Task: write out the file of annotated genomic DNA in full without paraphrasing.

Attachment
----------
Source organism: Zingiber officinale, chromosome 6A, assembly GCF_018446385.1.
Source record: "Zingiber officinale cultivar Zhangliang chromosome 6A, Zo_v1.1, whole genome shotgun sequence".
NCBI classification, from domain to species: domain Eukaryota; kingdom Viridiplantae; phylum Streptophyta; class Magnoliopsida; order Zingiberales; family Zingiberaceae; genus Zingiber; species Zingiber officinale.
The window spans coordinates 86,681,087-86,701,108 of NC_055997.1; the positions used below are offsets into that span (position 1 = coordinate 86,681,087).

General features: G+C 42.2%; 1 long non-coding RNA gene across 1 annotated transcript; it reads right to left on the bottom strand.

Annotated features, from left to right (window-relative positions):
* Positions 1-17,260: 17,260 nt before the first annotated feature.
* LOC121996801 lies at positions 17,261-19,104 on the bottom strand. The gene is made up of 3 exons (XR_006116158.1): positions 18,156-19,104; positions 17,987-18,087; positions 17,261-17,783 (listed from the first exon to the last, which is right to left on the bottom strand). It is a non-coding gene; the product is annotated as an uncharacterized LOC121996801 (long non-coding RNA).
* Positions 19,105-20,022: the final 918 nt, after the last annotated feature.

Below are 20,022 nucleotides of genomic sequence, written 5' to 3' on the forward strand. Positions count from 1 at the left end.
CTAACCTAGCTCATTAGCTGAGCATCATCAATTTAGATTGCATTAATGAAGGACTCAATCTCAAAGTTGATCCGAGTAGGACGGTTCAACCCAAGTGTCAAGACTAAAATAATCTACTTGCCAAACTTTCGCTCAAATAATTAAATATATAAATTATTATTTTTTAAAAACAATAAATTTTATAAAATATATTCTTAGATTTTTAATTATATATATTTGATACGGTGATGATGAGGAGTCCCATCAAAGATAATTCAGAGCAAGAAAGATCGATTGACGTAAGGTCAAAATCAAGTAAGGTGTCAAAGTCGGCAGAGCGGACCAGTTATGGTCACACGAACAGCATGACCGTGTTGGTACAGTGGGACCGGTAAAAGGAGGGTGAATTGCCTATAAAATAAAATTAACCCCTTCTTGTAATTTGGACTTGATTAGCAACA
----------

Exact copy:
Source organism: Zingiber officinale, chromosome 6A, assembly GCF_018446385.1.
Source record: "Zingiber officinale cultivar Zhangliang chromosome 6A, Zo_v1.1, whole genome shotgun sequence".
NCBI classification, from domain to species: domain Eukaryota; kingdom Viridiplantae; phylum Streptophyta; class Magnoliopsida; order Zingiberales; family Zingiberaceae; genus Zingiber; species Zingiber officinale.
The window spans coordinates 86,681,087-86,701,108 of NC_055997.1; the positions used below are offsets into that span (position 1 = coordinate 86,681,087).

General features: G+C 42.2%; 1 long non-coding RNA gene across 1 annotated transcript; it reads right to left on the bottom strand.

Annotated features, from left to right (window-relative positions):
* Positions 1-17,260: 17,260 nt before the first annotated feature.
* LOC121996801 lies at positions 17,261-19,104 on the bottom strand. The gene is made up of 3 exons (XR_006116158.1): positions 18,156-19,104; positions 17,987-18,087; positions 17,261-17,783 (listed from the first exon to the last, which is right to left on the bottom strand). It is a non-coding gene; the product is annotated as an uncharacterized LOC121996801 (long non-coding RNA).
* Positions 19,105-20,022: the final 918 nt, after the last annotated feature.

Below are 20,022 nucleotides of genomic sequence, written 5' to 3' on the forward strand. Positions count from 1 at the left end.
CTAACCTAGCTCATTAGCTGAGCATCATCAATTTAGATTGCATTAATGAAGGACTCAATCTCAAAGTTGATCCGAGTAGGACGGTTCAACCCAAGTGTCAAGACTAAAATAATCTACTTGCCAAACTTTCGCTCAAATAATTAAATATATAAATTATTATTTTTTAAAAACAATAAATTTTATAAAATATATTCTTAGATTTTTAATTATATATATTTGATACGGTGATGATGAGGAGTCCCATCAAAGATAATTCAGAGCAAGAAAGATCGATTGACGTAAGGTCAAAATCAAGTAAGGTGTCAAAGTCGGCAGAGCGGACCAGTTATGGTCACACGAACAGCATGACCGTGTTGGTACAGTGGGACCGGTAAAAGGAGGGTGAATTGCCTATAAAATAAAATTAACCCCTTCTTGTAATTTGGACTTGATTAGCAACA